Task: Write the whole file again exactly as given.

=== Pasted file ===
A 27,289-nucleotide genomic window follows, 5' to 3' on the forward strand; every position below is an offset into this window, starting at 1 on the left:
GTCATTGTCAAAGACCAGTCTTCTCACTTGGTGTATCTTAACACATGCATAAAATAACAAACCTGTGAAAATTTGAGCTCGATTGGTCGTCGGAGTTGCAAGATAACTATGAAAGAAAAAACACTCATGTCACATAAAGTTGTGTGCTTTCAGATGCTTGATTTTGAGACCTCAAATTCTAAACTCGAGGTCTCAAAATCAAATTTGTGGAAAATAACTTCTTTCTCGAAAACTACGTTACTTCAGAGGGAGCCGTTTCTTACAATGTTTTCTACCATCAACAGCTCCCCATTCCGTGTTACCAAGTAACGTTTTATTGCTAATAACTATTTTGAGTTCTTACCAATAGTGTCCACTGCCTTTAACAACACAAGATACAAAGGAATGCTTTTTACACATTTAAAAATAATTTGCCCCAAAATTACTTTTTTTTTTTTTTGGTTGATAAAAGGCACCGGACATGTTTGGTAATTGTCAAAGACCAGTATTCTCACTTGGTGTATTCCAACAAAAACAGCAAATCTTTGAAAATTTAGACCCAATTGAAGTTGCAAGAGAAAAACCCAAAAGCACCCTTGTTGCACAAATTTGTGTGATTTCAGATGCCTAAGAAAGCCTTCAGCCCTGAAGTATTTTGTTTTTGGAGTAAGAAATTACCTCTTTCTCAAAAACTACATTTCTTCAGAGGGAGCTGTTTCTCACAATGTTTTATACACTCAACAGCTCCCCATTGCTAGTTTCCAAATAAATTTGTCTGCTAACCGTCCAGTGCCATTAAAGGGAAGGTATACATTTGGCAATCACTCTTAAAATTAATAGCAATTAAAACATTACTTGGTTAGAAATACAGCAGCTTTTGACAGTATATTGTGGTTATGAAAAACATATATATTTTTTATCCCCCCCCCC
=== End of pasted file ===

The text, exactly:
A 27,289-nucleotide genomic window follows, 5' to 3' on the forward strand; every position below is an offset into this window, starting at 1 on the left:
GTCATTGTCAAAGACCAGTCTTCTCACTTGGTGTATCTTAACACATGCATAAAATAACAAACCTGTGAAAATTTGAGCTCGATTGGTCGTCGGAGTTGCAAGATAACTATGAAAGAAAAAACACTCATGTCACATAAAGTTGTGTGCTTTCAGATGCTTGATTTTGAGACCTCAAATTCTAAACTCGAGGTCTCAAAATCAAATTTGTGGAAAATAACTTCTTTCTCGAAAACTACGTTACTTCAGAGGGAGCCGTTTCTTACAATGTTTTCTACCATCAACAGCTCCCCATTCCGTGTTACCAAGTAACGTTTTATTGCTAATAACTATTTTGAGTTCTTACCAATAGTGTCCACTGCCTTTAACAACACAAGATACAAAGGAATGCTTTTTACACATTTAAAAATAATTTGCCCCAAAATTACTTTTTTTTTTTTTTGGTTGATAAAAGGCACCGGACATGTTTGGTAATTGTCAAAGACCAGTATTCTCACTTGGTGTATTCCAACAAAAACAGCAAATCTTTGAAAATTTAGACCCAATTGAAGTTGCAAGAGAAAAACCCAAAAGCACCCTTGTTGCACAAATTTGTGTGATTTCAGATGCCTAAGAAAGCCTTCAGCCCTGAAGTATTTTGTTTTTGGAGTAAGAAATTACCTCTTTCTCAAAAACTACATTTCTTCAGAGGGAGCTGTTTCTCACAATGTTTTATACACTCAACAGCTCCCCATTGCTAGTTTCCAAATAAATTTGTCTGCTAACCGTCCAGTGCCATTAAAGGGAAGGTATACATTTGGCAATCACTCTTAAAATTAATAGCAATTAAAACATTACTTGGTTAGAAATACAGCAGCTTTTGACAGTATATTGTGGTTATGAAAAACATATATATTTTTTATCCCCCCCCCC